In this example, you fit a normal distribution to the pressure_outer_isobar
variable of the Hurricanes
data set. The Hurricanes
data set contains 6,188 observations of tropical cyclones in the Atlantic basin. The pressure_outer_isobar
variable gives the sea-level atmospheric pressure for the outermost closed isobar of a cyclone. This is a measure of the
atmospheric pressure at the outermost edge of the storm.
The plots and statistics in the Distributional Modeling analysis can help you answer questions such as the following:
Can these data be modeled by a parametric distribution? For example, are the data normally distributed?
If not, which characteristics of the data depart from the fitted distribution? For example, is the data distribution long-tailed? Is it skewed?
What proportion of the data is within a given range of values?
Answers to these questions for the pressure_outer_isobar
variable appear at the end of this example.
Open the Hurricanes
data set.
Create a histogram of the pressure_outer_isobar
variable.
A histogram appears, as shown in Figure 15.1.
From the shape of the histogram you might wonder if the data distribution can be modeled by a normal distribution. If not, how do these data deviate from normality? The following steps add a normal curve to the histogram and create other plots and statistics.
Select Figure 15.2.
→ → from the main menu, as shown in
The Distrbutional Modeling dialog box appears. (See Figure 15.3.) You can select a variable for the univariate analysis by using the Variables tab.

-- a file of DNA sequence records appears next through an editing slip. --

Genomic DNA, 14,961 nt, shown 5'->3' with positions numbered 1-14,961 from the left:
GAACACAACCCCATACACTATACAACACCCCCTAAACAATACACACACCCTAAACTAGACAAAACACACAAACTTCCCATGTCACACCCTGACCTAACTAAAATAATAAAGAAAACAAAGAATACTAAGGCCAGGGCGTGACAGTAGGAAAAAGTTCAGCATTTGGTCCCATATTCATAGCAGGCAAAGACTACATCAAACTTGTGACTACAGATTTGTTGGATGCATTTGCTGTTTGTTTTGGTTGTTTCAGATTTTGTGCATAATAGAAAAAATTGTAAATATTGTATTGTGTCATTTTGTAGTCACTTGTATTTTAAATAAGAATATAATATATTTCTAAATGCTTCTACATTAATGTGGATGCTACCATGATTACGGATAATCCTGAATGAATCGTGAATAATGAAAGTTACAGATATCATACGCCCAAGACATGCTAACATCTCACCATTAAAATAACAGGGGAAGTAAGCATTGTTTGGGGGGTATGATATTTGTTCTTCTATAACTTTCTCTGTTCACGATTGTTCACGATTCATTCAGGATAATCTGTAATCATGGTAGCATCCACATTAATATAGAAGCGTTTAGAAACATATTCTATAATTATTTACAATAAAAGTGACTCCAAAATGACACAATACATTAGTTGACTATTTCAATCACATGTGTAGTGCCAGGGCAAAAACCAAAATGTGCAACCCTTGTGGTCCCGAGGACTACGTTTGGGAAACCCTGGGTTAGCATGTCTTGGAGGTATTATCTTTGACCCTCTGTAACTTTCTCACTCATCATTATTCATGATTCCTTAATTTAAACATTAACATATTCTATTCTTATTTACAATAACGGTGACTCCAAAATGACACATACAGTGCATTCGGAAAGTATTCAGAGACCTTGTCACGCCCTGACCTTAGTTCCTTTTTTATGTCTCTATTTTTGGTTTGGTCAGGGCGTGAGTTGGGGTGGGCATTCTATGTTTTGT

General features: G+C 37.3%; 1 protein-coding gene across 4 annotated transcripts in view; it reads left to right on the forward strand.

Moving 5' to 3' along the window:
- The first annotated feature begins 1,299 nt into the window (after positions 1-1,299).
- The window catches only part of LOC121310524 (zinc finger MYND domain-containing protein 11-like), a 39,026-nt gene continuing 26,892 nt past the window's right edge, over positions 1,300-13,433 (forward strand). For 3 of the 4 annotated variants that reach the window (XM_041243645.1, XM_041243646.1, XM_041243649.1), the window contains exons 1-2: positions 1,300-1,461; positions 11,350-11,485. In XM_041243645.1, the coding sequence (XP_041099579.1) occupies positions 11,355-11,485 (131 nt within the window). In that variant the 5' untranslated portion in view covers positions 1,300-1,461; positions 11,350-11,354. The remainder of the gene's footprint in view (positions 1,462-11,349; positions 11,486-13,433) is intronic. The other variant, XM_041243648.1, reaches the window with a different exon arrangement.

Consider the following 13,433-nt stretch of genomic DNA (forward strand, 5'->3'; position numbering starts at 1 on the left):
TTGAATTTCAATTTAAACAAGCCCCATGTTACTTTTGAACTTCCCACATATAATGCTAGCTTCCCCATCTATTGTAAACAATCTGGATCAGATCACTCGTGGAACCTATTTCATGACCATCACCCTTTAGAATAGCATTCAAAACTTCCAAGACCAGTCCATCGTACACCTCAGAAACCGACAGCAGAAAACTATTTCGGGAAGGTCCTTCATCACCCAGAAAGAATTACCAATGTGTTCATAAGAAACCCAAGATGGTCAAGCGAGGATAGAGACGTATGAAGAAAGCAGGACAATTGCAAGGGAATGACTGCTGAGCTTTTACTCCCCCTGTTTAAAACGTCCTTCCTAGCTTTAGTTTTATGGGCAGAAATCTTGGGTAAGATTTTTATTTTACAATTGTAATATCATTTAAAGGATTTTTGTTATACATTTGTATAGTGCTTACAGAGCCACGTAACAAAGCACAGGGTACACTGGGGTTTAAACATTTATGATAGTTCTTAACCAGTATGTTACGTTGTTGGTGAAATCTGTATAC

Select the variable pressure_outer_isobar
, and click .
Click the Estimators tab.
The Estimators tab is shown in Figure 15.4.
The Estimators tab enables you to select distributions to fit to the data. For each distribution, you can enter known parameters or indicate that the parameters should be estimated by maximum likelihood.
The section Example: Specify Multiple Density Curves describes how to create a histogram overlaid with more than one density curve. For this example, you select a single distribution to fit to the data.
The normal distribution appears in the
list by default. Also by default, the radio button is selected. This specifies that the location and scale parameters for the normal distribution be determined by using maximum likelihood estimation.Accept these defaults and proceed to the next tab.
Click the Plots tab.
Select all plots, as shown in Figure 15.5.
Click
.
The analysis calls the UNIVARIATE procedure, which uses the options specified in the dialog box. The procedure displays tables in the output document, as shown in Figure 15.6.
Several plots are created. These plots can help answer the questions posed earlier.